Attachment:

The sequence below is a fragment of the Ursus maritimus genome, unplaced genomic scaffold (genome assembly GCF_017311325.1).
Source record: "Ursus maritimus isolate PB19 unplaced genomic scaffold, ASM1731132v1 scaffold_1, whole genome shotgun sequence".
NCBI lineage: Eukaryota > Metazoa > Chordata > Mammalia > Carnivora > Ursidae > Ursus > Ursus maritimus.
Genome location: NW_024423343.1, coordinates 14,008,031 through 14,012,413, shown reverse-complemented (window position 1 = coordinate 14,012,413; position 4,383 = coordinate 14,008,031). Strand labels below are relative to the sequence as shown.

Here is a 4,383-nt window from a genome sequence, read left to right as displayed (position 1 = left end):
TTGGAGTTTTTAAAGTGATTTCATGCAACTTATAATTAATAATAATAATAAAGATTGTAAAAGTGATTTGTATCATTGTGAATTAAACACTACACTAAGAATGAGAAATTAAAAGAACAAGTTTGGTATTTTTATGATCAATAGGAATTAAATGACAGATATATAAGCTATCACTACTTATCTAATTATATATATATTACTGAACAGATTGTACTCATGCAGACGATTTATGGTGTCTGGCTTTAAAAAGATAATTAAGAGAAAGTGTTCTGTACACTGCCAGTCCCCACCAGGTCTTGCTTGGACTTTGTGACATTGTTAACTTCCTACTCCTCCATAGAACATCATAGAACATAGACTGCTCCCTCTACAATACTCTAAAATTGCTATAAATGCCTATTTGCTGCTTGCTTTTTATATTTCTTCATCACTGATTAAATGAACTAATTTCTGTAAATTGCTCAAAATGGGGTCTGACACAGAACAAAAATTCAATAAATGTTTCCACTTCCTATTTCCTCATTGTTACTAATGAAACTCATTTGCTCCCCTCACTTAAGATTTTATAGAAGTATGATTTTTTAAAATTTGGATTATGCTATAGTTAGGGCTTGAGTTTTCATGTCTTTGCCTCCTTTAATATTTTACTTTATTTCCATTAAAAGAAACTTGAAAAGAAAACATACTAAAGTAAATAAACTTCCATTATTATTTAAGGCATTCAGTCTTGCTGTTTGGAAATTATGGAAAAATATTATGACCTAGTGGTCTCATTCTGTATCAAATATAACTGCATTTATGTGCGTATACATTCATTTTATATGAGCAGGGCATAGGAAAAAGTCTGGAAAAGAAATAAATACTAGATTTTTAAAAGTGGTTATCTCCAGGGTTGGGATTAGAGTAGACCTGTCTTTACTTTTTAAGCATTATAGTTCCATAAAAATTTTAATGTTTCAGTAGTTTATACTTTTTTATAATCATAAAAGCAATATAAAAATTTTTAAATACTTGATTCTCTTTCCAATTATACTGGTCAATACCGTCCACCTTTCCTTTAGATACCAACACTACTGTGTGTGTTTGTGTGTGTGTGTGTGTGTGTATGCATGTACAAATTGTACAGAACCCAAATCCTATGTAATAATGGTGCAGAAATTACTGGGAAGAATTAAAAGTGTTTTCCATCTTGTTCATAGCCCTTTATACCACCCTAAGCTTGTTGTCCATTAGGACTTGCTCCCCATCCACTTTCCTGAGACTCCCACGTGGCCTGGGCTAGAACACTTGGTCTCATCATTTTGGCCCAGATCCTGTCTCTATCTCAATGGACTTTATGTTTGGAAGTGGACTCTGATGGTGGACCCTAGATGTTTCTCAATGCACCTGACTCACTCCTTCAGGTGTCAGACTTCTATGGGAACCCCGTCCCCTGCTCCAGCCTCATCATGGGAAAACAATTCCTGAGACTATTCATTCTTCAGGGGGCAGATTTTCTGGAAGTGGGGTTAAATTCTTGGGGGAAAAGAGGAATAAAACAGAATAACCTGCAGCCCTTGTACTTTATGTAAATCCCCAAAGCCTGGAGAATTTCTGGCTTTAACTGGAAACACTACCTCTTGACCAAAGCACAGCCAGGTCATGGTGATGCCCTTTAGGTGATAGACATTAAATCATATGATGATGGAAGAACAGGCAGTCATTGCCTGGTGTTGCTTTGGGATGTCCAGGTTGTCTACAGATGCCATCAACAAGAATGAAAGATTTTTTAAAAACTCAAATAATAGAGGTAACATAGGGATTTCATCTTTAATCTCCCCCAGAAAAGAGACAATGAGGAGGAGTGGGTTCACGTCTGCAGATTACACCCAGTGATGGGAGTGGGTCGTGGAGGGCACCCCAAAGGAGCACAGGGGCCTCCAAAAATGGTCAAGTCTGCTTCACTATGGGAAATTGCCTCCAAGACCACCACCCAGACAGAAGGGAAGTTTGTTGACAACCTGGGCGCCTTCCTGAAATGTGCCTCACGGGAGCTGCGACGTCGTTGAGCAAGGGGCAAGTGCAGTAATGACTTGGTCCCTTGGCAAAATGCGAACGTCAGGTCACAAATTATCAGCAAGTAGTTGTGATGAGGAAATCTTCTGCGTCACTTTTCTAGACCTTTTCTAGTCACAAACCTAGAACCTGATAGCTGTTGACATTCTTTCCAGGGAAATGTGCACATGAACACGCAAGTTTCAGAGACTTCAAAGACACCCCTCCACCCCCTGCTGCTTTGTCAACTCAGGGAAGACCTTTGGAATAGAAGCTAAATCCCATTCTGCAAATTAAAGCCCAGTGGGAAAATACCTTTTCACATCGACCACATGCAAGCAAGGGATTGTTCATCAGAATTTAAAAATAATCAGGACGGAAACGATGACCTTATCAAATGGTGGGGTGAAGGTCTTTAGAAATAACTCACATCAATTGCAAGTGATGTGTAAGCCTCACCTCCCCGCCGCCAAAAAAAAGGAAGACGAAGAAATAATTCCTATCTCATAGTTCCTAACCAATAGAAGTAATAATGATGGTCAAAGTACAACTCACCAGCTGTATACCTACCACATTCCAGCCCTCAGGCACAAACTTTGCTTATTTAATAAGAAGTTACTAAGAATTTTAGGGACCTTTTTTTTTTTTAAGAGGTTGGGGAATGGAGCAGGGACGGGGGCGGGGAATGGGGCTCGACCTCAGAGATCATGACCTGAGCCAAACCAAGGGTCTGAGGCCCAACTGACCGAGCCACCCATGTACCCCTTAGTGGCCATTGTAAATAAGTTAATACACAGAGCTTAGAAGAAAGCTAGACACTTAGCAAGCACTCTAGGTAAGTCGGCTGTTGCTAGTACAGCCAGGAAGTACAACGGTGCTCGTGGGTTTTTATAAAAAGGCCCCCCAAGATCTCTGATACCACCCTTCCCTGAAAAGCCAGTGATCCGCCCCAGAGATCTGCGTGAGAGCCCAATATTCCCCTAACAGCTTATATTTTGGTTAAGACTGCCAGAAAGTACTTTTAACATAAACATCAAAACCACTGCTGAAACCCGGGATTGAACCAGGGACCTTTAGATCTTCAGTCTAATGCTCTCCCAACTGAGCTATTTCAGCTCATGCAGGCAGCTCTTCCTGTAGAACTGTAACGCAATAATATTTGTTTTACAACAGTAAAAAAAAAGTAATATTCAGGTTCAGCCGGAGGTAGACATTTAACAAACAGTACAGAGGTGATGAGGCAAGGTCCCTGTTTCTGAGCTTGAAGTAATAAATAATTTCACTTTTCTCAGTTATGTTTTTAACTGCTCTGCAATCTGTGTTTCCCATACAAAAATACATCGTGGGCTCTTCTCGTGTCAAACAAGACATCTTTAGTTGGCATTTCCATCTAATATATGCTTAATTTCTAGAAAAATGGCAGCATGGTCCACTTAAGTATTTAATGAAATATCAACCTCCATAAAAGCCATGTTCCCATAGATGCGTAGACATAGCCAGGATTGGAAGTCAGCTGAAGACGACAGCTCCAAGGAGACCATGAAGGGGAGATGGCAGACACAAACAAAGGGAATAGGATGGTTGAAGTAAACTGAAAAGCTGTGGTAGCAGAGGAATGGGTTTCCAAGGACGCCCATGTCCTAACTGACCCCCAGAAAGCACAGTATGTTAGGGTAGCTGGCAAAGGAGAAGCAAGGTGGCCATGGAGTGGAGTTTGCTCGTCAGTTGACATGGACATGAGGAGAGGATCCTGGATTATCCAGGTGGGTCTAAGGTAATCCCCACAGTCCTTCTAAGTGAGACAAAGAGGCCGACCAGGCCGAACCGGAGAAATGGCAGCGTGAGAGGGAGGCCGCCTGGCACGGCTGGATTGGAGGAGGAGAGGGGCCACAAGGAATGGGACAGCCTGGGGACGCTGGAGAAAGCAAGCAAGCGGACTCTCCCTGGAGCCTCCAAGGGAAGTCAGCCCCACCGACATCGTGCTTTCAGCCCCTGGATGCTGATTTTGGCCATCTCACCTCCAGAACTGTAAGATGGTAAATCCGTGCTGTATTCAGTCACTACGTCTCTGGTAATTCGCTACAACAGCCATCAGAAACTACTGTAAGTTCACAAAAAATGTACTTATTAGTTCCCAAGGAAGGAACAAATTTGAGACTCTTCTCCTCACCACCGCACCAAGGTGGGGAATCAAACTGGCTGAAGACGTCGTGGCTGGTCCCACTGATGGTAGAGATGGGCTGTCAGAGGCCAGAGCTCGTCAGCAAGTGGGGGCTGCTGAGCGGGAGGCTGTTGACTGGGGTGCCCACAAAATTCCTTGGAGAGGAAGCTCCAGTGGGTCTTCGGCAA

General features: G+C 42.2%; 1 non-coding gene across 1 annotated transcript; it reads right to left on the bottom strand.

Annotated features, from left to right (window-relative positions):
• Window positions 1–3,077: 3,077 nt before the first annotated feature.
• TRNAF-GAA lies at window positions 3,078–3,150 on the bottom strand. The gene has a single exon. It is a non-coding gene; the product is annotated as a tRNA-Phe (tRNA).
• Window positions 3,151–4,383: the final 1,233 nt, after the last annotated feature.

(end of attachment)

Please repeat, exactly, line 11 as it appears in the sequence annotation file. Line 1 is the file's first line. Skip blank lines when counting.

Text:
• Window positions 3,151–4,383: the final 1,233 nt, after the last annotated feature.